For milling applications, the manual Manok plus with stationary chuck expands the modularity of the stationary clamping systems. The Hydrok hydraulically actuated stationary chuck provides the precision and power of the Spanntop and TOPlus lathe chucks and is able to accept all of the same adaptations of the Hainbuch modular system. Also on display will be the increasingly popular gear workholding mandrel line, including the new MAXXOS hexagonal “super strong” mandrel.
At IMTS, Sunnen Products Co. (St. Louis) will introduce its capability for complete bore drilling-to-finishing resulting from its acquisition of BTA Heller Inc. Adding BTA’s deep hole tooling and systems for primary hole generation enables the companies to offer single-source bore creation and finishing solutions.
“Our companies complement each other very well,” said Chris Miltenberger, president and COO of Sunnen Products. Sunnen’s core technical competencies include automated and manual honing systems, custom system development and integration, abrasives, tooling, cutting fluids and gaging.
The acquisition expands Sunnen’s honing expertise to include tooling for initial hole creation and other
complementary bore sizing and finishing processes such as trepanning, counterboring and form boring.
The BTA Heller product mix includes accessories for those processes, including pressure heads, vibration dampeners and boring bars. Sunnen recently introduced the new SHD series skiving and roller burnishing system with tooling engineered and supplied by BTA Heller. Sunnen will also be entering the market with a deep hole drilling and boring machine with tooling engineered and supplied by BTA Heller.
“We have developed various tools and systems for creating intricate internal profiled deep hole drilling from 0.5 to 36″ [12.7-914-mm] diameter,” said Mark Sollich, director of Sunnen’s BTA Heller division. “To combine forces with Sunnen and its bore geometry expertise creates a company not found anywhere else in our industry.”
As Sunnen enters the skiving/roller burnishing sector, it brings its approach of providing support to customers also using non-Sunnen equipment, an advantage to shops using a variety of machine types and/or manufacturers for bore creation and finishing. “We are able to take an unbiased approach to achieving high-quality bores,” said Miltenberger. “We offer solutions based on drilling, honing, skiving, roller burnishing, trepanning or any combination of those. With our increased product lines and capabilities, however holes need to be made, we can make them.”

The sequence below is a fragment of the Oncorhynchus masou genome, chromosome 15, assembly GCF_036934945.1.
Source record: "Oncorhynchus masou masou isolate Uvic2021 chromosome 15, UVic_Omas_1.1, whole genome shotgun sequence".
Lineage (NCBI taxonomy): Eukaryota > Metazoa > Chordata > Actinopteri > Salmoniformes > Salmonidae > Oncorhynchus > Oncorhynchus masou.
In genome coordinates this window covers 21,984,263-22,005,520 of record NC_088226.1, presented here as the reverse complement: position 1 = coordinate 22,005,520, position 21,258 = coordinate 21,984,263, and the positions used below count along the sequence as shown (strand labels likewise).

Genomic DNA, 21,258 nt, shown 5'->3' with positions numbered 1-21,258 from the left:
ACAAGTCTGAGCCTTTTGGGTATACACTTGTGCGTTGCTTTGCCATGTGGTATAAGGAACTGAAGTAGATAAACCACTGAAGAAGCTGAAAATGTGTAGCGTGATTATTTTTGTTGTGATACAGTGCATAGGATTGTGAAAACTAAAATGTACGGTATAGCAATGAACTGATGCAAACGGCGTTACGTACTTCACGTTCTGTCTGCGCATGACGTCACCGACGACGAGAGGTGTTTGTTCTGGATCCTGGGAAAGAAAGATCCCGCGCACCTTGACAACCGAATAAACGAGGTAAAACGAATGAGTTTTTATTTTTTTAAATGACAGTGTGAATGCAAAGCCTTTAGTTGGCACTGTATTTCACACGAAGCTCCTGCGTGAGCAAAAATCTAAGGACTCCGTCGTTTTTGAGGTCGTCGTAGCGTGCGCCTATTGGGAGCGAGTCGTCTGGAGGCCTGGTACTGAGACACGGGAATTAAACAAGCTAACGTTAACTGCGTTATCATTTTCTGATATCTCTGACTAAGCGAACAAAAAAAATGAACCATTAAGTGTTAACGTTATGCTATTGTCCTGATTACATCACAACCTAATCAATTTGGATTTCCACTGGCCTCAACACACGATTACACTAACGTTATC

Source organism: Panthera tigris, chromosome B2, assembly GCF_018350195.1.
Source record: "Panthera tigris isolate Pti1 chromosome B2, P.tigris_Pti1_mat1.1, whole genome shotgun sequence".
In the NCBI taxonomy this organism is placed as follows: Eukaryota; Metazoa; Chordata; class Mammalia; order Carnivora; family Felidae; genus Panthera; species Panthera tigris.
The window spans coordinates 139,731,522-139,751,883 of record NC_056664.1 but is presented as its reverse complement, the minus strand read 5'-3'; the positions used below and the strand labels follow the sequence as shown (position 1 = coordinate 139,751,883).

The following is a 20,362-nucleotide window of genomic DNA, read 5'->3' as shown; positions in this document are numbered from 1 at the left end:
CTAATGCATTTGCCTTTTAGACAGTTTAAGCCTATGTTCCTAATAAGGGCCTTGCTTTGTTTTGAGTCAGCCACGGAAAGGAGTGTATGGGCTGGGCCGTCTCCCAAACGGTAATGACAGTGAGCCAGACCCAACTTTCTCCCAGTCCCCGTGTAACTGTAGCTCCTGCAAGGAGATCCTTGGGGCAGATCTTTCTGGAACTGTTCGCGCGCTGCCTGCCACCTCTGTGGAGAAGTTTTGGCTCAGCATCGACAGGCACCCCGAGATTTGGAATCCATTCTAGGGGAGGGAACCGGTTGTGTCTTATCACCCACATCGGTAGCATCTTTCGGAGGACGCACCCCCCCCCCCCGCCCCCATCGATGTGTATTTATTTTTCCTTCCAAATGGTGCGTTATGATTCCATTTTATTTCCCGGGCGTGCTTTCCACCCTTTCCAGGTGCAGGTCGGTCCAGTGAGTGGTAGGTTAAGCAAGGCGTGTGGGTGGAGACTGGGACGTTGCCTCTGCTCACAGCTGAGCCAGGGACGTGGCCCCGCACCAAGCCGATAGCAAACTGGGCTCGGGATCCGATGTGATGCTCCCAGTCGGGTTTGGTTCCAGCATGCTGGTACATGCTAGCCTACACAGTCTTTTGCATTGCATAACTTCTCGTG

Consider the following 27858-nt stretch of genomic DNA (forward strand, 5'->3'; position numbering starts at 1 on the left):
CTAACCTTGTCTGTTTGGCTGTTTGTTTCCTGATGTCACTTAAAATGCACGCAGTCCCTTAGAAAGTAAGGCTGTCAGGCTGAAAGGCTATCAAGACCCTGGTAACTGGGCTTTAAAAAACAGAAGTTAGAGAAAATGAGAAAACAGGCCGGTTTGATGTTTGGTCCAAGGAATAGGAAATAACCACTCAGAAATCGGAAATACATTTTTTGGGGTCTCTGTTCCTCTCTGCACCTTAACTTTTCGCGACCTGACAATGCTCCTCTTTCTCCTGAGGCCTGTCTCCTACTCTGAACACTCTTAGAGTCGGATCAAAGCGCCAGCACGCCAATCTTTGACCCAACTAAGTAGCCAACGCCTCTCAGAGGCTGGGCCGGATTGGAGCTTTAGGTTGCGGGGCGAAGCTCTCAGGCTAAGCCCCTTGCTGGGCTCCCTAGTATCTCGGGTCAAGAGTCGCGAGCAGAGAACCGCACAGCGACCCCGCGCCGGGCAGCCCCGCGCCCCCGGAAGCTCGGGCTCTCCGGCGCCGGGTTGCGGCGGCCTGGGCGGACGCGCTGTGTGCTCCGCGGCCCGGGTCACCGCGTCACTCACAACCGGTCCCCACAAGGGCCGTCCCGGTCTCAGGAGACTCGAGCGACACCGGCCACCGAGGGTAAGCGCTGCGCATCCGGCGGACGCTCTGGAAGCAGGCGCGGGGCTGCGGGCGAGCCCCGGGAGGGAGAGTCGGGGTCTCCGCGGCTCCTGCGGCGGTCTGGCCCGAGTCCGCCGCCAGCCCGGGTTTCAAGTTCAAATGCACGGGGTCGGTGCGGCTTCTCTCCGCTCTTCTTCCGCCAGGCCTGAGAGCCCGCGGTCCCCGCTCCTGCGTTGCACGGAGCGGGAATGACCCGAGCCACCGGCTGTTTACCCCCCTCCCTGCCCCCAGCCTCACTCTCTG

IMTS provides a great venue for showcasing the newest technologies and products, like Emuge Corp.’s cutting solutions, according to Bob Hellinger, president. “Emuge product specialists will be available to answer questions and discuss how manufacturers can reduce cycle time and improve their manufacturing efficiencies.” One of the products is the Emuge Punch Tap, which has been in development for thepast five years and is now available in North America. “This threading concept was developed by Emuge for high-production tapping in aluminum alloys and can reduce the tapping cycle time by over 75%,” said Hellinger.
Also being exhibited are some of the newest milling tools developed by Emuge for five-axis machining. Emuge has partnered with leaders in CAM software solutions to develop a family of carbide end mills called Circle Segment tools. These tools have cutting edge geometry that allows five-axis programmers to maximize their toolpath effectiveness.
“Manufacturers are investing in new five-axis milling equipment to maximize productivity and are looking for cutting tool manufacturers who can design tools to implement the milling strategies now possible in a five-axis envelope,” said Hellinger. Circle Segment tools will be demonstrated along with specialized tapered end mills for turbine blisk milling. “A titanium turbine blade will be machined while simultaneously showing the CAM cutter path program during the demonstration. This should be a very unique, compelling demonstration for IMTS attendees,” he said.
For a preview of products to be exhibited at IMTS 2018, please go to the digital edition of the August issue of Manufacturing Engineering magazine.
Manufacturing Engineering’s IMTS Tooling & Workholding Systems Pavilion coverage of products continues in the August Digital Issue. Click here to see more products that will be showcased in this pavilion.